CLiK Extra contains 30% more dicyclanil than CLiK Spray On.  Dicyclanil is the same proven active ingredient in CLiK Spray-On.6 Dicyclanil is a potent insect growth regulator that interrupts the lifecycle of blowflies.7 It prevents emerging larvae from moulting into damaging second stage maggots, thereby preventing flystrike.  

CLiK Extra protects against blowfly strike for up to 29 weeks, as well as protecting mulesing and marking wounds against flystrike.6 CLiK Extra is ideal for strategic application early in the season. Australian research confirms that early season treatment can reduce the build-up of the blowfly population and reduce the risk of blowfly strike later in the season.1,5 

CLiK Extra’s two-band application technique for sheep >30 kg liveweight improves coverage and protection against breech strike, the most common site of blowfly strike in typical years.8,9 

CLiK Extra will help reduce selection pressure for resistance where it remains above the minimum effective concentration (MEC) throughout the entire season and until flies are no longer active. This will also reduce the need for repeat treatments within the same fly season.10 

CLiK Extra gives you extra peace of mind that your sheep have the longest protection available against flystrike, particularly with unpredictable fly seasons. Always read and follow label directions. 

Trusted solutions and advice from Elanco

Elanco is an industry leader in sheep blowfly solutions with a product range including CLiK™   Extra Spray-On, CLiK Spray-On, CLiKZiN™ Spray-On, Extinosad Aerosol and Extinosad Eliminator coupled with benchmark technical support and customer service. For any information or technical advice on managing sheep blowfly, contact Elanco any 1800 995 709 or email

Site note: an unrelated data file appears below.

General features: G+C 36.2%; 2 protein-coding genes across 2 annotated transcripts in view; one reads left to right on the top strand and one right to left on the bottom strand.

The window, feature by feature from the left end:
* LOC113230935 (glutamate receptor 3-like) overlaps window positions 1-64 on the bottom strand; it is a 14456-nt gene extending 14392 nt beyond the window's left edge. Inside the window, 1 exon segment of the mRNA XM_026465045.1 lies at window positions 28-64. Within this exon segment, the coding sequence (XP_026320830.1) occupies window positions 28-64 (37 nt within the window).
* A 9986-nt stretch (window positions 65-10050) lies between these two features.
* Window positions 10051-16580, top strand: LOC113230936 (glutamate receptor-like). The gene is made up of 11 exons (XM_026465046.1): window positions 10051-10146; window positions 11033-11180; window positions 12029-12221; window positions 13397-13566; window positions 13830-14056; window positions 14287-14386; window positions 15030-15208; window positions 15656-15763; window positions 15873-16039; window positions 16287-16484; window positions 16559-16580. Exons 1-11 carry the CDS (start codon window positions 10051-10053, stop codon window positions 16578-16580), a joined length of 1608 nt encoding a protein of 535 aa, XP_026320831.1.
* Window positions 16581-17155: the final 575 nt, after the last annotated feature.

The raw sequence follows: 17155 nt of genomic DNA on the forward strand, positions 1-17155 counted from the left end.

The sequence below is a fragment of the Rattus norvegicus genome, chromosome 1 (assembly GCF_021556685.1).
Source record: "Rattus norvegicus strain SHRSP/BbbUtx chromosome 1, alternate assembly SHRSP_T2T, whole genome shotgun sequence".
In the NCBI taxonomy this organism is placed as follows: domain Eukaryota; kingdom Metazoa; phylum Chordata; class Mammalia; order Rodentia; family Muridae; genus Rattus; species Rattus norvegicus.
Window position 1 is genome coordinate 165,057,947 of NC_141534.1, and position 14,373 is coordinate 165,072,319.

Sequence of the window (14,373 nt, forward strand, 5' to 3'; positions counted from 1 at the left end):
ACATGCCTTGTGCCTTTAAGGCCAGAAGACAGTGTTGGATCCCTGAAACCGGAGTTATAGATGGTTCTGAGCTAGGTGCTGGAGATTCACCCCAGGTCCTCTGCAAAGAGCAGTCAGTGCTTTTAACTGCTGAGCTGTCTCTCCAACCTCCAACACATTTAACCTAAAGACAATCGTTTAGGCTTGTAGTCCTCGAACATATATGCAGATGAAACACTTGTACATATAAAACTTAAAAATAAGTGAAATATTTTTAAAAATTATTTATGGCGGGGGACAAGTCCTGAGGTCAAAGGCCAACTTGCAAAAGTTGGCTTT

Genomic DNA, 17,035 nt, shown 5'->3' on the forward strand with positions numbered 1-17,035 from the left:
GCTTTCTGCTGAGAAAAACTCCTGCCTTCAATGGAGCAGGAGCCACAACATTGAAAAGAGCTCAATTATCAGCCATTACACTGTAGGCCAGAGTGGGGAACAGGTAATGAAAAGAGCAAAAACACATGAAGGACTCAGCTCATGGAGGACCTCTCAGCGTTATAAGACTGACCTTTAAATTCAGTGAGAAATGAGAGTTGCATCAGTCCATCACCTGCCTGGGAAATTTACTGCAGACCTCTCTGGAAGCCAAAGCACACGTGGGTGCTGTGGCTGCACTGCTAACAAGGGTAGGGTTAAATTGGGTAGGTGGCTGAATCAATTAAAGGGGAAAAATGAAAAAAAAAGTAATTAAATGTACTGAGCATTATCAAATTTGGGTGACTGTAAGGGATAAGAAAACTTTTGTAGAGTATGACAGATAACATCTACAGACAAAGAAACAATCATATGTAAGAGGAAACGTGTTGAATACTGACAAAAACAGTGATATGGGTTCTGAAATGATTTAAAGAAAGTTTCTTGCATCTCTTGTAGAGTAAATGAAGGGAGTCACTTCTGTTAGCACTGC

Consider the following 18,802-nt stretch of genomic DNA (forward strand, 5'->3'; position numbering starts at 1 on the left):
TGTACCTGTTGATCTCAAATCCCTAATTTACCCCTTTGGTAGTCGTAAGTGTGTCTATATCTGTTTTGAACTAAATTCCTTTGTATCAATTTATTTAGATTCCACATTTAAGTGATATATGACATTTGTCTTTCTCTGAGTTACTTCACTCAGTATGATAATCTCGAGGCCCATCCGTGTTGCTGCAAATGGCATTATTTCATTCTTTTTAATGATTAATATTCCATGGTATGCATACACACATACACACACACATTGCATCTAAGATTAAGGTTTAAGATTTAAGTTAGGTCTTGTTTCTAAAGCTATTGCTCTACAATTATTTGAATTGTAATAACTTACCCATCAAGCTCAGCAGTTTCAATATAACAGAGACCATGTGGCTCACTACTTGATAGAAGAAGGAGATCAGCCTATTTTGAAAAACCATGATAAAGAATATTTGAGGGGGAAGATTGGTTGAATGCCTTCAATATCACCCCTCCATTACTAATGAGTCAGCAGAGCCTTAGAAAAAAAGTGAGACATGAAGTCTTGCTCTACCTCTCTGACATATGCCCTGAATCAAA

Registered indications: CLiK Extra Spray-On contains 65 g/L dicyclanil. CLiK Extra is registered for the protection of sheep, either off-shears or with any length wool, against fly strike caused by dicyclanil-susceptible strains of blowflies (Lucilia cuprina) for up to 29 weeks and for the protection of mulesing and marking wounds on sheep against fly strike caused by dicyclanil-susceptible strains of blowflies (Lucilia cuprina) during the wound healing process. CLiK Spray-On contains 50 g/L dicyclanil. CLiK is registered for the protection of sheep, either off-shears or with any length wool, against fly strike caused by dicyclanil-susceptible strains of blowflies (Lucilia cuprina) for 18 to 24 weeks and for the protection of mulesing and marking wounds on sheep against fly strike caused by dicyclanil-susceptible strains of blowflies (Lucilia cuprina) during the wound healing process. 

1 McKenzie, J.A. & Anderson, N. (1990). Insecticidal control of Lucilia cuprina: strategic timing of treatment. Aus Vet J 67(10):385-386.  


3 DeCat, S. et al. N. (2012). Survival over winter and spring emergence of Lucilia cuprina (Diptera Calliphoridae) in south-eastern Australia. Aus J of Entomology 51:1–11.

4 McLeod, L.J. (2001). The development of a predictive model for spring emergence of Lucilia cuprina. FLICS Conference Proceedings, Launceston 2001.

5 Larsen, J.W. et al. (2012). Prevalence of breech-strike in mulesed, clipped and unmulesed Merino hoggets in south-eastern Australia. Aus Vet J 90(5):158–166.

6 Refer to registered labels. 

7 Bowen et al. (1999). Long-lasting prevention against blowfly strike using the insect growth regulator dicyclanil. Aust Vet J 77(7):454-460.

8 Wardhaugh, K.G. et al. (2001). Factors affecting the incidence of flystrike in sheep – a description and analysis of data from three separate areas in eastern Australia. FLICS Conference Proceedings, Launceston 2001.

9 Tyrell, L.D. et al. (2014). Breech-strike on mulesed, clipped and unmulesed Merino ewes and hoggets in south-eastern Australia. Aust Vet J 92(9):348–356.

10 When used for prevention against breech strike, or body and breech strike. Insecticide resistance in sheep blowfly larvae.